Local fertility groups in Townsville are now seeking help from the US as they are running out of the supply of sperms.
An ampoule of sperms that costs more than $700 is imported from the US by the city's largest fertility clinic, the Queensland Fertility group because of not enough North Queensland men, or even Australian men are kind enough to donate.
In the past, the fertility clinics have relied on university students who were low on cash to offer a sperm donation.
Due to recent changes to the law that requires sperm donors to be contactable once the child they help to conceive turns 18, most men shy away from the responsibility.
Dr Ron Chang, infertility specialist said sperm shortage was critical.
We used to have quite a few Australian donors when they changed the legislation a few years ago, so that progeny and offspring have the right to contact the donor, all the donors stopped coming forward because they didn't want a knock on the door in 18 years time, he said.
Now we have to secure donors from the States.
I think the change in legislation is good, I think children should have the right to know their biological parents but it has a knock-on effect.
That includes the fact that people are not willing to donate whereas before they were, especially sperm donors.
Under the new Australian law, it is illegal for sperm donors to receive payment but costs for travel and parking are reimbursed.
Dr Joanne Lukins, Townsville psychologist said the change in legislation would have a great impact on a man's decision whether or not to donate sperm.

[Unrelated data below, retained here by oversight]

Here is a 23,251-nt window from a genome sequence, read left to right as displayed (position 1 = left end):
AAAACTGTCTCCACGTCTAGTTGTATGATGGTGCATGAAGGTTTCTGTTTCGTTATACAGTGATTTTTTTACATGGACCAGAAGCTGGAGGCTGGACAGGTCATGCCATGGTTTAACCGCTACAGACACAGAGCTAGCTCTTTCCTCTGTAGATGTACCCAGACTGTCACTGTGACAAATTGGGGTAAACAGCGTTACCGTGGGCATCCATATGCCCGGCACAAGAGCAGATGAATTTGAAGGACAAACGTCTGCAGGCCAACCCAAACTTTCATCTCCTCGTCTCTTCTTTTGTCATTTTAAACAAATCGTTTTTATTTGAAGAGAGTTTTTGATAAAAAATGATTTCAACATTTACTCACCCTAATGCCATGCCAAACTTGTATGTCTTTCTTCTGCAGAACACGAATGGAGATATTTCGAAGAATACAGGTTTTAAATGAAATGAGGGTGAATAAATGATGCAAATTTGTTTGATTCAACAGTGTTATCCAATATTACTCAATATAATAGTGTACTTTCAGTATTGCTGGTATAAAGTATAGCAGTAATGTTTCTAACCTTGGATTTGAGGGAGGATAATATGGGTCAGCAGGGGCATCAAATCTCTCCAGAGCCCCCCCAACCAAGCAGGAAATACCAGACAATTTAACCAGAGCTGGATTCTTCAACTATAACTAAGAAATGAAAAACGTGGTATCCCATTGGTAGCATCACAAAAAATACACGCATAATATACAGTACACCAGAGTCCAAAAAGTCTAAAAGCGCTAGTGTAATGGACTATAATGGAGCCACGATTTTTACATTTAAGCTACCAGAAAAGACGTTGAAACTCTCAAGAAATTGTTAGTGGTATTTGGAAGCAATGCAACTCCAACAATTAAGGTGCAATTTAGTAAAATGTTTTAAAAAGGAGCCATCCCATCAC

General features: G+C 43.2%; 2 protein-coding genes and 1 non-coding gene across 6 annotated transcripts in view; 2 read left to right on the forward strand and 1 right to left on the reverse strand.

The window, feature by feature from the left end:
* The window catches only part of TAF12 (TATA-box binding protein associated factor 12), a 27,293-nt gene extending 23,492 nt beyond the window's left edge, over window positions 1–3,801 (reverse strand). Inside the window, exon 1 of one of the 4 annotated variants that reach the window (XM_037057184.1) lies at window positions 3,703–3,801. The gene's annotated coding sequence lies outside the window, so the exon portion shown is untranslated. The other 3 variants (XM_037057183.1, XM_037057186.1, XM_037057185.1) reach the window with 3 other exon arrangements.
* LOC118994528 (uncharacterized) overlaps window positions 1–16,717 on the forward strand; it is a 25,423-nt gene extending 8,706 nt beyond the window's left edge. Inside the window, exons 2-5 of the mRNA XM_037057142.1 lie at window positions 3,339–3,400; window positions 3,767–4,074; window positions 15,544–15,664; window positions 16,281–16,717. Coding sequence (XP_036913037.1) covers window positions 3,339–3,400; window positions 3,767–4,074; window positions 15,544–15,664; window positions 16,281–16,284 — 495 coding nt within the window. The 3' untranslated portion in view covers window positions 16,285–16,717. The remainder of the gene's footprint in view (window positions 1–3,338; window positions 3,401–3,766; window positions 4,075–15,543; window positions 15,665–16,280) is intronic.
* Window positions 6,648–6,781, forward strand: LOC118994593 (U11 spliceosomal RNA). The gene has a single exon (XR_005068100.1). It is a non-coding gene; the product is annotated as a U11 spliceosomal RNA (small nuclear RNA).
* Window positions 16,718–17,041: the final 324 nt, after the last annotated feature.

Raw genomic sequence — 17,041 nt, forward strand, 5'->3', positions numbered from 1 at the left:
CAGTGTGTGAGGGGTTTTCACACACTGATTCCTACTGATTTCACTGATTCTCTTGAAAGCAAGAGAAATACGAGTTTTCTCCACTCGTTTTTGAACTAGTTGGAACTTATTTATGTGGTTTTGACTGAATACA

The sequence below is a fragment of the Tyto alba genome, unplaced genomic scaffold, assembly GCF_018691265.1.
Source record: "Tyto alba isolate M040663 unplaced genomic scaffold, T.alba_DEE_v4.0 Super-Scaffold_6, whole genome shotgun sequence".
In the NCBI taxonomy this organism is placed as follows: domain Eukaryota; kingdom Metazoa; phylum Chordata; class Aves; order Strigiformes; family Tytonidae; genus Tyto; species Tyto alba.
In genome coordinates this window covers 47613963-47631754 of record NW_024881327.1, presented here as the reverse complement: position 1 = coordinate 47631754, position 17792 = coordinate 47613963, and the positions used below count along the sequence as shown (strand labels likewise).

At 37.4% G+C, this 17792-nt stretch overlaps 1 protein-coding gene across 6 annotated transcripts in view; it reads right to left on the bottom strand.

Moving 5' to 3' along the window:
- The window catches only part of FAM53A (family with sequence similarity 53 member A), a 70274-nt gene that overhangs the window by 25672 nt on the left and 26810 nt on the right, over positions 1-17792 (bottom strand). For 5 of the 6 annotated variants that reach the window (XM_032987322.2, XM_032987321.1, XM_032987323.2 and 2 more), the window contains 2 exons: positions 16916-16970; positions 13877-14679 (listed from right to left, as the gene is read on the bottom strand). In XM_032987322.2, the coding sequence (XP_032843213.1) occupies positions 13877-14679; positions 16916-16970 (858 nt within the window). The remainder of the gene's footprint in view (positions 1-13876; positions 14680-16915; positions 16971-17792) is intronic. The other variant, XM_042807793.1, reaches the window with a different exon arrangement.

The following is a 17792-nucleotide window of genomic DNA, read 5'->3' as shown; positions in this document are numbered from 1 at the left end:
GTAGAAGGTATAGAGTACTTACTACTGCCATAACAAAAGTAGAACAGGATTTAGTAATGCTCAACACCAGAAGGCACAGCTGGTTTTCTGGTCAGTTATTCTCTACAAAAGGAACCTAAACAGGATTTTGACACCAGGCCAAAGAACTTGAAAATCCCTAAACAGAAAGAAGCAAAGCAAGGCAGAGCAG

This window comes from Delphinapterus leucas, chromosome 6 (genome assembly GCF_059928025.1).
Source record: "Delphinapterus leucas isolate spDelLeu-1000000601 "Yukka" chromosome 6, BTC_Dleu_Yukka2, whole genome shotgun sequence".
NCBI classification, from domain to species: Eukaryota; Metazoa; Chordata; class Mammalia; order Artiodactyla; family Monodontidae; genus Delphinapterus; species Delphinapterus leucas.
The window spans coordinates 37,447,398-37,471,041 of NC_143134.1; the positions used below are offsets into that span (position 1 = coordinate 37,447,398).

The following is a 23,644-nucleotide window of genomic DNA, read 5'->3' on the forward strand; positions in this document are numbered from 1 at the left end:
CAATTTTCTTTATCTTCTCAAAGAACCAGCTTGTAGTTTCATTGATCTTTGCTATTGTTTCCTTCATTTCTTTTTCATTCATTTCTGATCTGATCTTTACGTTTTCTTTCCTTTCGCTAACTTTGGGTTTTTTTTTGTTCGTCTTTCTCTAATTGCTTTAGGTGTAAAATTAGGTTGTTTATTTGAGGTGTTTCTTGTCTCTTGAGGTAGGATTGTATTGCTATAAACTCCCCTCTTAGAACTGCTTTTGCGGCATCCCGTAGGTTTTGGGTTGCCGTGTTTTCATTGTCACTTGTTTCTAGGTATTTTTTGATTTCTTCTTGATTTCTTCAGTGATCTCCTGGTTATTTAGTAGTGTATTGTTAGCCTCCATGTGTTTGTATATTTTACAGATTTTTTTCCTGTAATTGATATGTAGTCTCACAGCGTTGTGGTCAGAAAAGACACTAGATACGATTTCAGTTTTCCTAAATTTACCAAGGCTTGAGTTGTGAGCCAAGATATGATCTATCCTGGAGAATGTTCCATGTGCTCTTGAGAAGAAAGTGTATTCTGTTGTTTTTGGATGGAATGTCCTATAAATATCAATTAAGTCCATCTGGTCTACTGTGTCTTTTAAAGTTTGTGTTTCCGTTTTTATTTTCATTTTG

There is a big difference between making an anonymous donation, which doesn't have any carry-on effect, to meeting someone down the track in 18 or so years, she elaborated.
I can't imagine there are too many men doing it for financial gain, it's more of an altruistic offering, with strings attached.
It's a real shame, though, that a wonderful gift that is given to people is diminished because of those legislation changes but I would agree with Dr Chan, that the opportunity for a child to know their father down the track is important.
The downside to that, of course, is that obviously some people won't have the chance to start families and they end up on waiting lists, she said.
Couples in Townsville sometimes waited for years to find the right sperm or egg donor, said Dr Chan.
It's a big step for someone to put their hand up and say we want to donate sperm or eggs, he said.
It's not like donating blood. There is quite a lot of manipulation and counselling that goes along with it and there are a lot of other implications down the track.
It's a very special, emotive and generous gift.